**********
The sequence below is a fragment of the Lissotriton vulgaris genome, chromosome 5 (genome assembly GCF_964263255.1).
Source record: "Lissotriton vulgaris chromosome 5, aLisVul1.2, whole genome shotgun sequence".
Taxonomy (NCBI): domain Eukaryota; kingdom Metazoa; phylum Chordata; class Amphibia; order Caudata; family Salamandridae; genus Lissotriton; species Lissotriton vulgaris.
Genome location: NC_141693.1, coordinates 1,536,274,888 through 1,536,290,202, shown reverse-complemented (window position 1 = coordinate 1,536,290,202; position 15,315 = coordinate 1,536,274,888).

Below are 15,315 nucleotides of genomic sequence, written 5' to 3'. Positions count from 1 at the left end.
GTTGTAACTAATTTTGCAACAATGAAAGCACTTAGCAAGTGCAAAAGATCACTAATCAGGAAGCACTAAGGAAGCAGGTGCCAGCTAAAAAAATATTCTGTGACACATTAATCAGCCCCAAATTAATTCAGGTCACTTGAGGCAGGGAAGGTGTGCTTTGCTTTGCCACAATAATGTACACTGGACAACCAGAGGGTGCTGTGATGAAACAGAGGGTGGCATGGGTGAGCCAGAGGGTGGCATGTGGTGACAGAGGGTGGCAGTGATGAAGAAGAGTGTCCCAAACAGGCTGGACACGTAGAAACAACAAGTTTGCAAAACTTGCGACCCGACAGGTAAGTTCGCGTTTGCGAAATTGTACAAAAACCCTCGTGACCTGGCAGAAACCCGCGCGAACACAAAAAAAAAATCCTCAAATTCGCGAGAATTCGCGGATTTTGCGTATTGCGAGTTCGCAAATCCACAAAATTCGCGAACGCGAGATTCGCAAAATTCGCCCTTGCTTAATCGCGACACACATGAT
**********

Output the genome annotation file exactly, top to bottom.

The sequence below is a fragment of the Lissotriton vulgaris genome, chromosome 5 (genome assembly GCF_964263255.1).
Source record: "Lissotriton vulgaris chromosome 5, aLisVul1.2, whole genome shotgun sequence".
Taxonomy (NCBI): domain Eukaryota; kingdom Metazoa; phylum Chordata; class Amphibia; order Caudata; family Salamandridae; genus Lissotriton; species Lissotriton vulgaris.
Genome location: NC_141693.1, coordinates 1,536,274,888 through 1,536,290,202, shown reverse-complemented (window position 1 = coordinate 1,536,290,202; position 15,315 = coordinate 1,536,274,888).

Below are 15,315 nucleotides of genomic sequence, written 5' to 3'. Positions count from 1 at the left end.
GTTGTAACTAATTTTGCAACAATGAAAGCACTTAGCAAGTGCAAAAGATCACTAATCAGGAAGCACTAAGGAAGCAGGTGCCAGCTAAAAAAATATTCTGTGACACATTAATCAGCCCCAAATTAATTCAGGTCACTTGAGGCAGGGAAGGTGTGCTTTGCTTTGCCACAATAATGTACACTGGACAACCAGAGGGTGCTGTGATGAAACAGAGGGTGGCATGGGTGAGCCAGAGGGTGGCATGTGGTGACAGAGGGTGGCAGTGATGAAGAAGAGTGTCCCAAACAGGCTGGACACGTAGAAACAACAAGTTTGCAAAACTTGCGACCCGACAGGTAAGTTCGCGTTTGCGAAATTGTACAAAAACCCTCGTGACCTGGCAGAAACCCGCGCGAACACAAAAAAAAAATCCTCAAATTCGCGAGAATTCGCGGATTTTGCGTATTGCGAGTTCGCAAATCCACAAAATTCGCGAACGCGAGATTCGCAAAATTCGCCCTTGCTTAATCGCGACACACATGAT